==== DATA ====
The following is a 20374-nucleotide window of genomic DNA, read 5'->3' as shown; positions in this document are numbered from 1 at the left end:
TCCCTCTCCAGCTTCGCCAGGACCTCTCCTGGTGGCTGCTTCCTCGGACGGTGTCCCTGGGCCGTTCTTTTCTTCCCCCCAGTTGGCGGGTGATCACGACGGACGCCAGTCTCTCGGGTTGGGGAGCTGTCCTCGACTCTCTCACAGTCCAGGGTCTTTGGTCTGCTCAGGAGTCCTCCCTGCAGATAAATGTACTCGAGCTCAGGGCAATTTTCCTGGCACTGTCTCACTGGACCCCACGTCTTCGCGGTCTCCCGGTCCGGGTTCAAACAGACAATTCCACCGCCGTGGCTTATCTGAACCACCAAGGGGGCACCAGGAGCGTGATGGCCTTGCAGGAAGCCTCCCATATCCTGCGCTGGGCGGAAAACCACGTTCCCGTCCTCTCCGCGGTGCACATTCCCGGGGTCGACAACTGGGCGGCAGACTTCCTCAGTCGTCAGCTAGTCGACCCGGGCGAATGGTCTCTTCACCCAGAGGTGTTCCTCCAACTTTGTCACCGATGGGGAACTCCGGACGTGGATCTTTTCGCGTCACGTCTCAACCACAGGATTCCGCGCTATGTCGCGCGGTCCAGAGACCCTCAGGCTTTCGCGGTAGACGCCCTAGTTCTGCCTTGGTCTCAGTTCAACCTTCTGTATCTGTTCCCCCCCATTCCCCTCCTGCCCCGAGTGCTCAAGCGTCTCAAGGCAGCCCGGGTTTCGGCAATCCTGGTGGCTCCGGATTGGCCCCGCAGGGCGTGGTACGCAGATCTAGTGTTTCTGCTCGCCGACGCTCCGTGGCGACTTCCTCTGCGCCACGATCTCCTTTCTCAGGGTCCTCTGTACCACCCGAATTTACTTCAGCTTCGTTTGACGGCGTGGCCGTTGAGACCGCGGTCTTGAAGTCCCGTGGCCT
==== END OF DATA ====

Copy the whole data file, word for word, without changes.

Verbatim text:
The following is a 20374-nucleotide window of genomic DNA, read 5'->3' as shown; positions in this document are numbered from 1 at the left end:
TCCCTCTCCAGCTTCGCCAGGACCTCTCCTGGTGGCTGCTTCCTCGGACGGTGTCCCTGGGCCGTTCTTTTCTTCCCCCCAGTTGGCGGGTGATCACGACGGACGCCAGTCTCTCGGGTTGGGGAGCTGTCCTCGACTCTCTCACAGTCCAGGGTCTTTGGTCTGCTCAGGAGTCCTCCCTGCAGATAAATGTACTCGAGCTCAGGGCAATTTTCCTGGCACTGTCTCACTGGACCCCACGTCTTCGCGGTCTCCCGGTCCGGGTTCAAACAGACAATTCCACCGCCGTGGCTTATCTGAACCACCAAGGGGGCACCAGGAGCGTGATGGCCTTGCAGGAAGCCTCCCATATCCTGCGCTGGGCGGAAAACCACGTTCCCGTCCTCTCCGCGGTGCACATTCCCGGGGTCGACAACTGGGCGGCAGACTTCCTCAGTCGTCAGCTAGTCGACCCGGGCGAATGGTCTCTTCACCCAGAGGTGTTCCTCCAACTTTGTCACCGATGGGGAACTCCGGACGTGGATCTTTTCGCGTCACGTCTCAACCACAGGATTCCGCGCTATGTCGCGCGGTCCAGAGACCCTCAGGCTTTCGCGGTAGACGCCCTAGTTCTGCCTTGGTCTCAGTTCAACCTTCTGTATCTGTTCCCCCCCATTCCCCTCCTGCCCCGAGTGCTCAAGCGTCTCAAGGCAGCCCGGGTTTCGGCAATCCTGGTGGCTCCGGATTGGCCCCGCAGGGCGTGGTACGCAGATCTAGTGTTTCTGCTCGCCGACGCTCCGTGGCGACTTCCTCTGCGCCACGATCTCCTTTCTCAGGGTCCTCTGTACCACCCGAATTTACTTCAGCTTCGTTTGACGGCGTGGCCGTTGAGACCGCGGTCTTGAAGTCCCGTGGCCT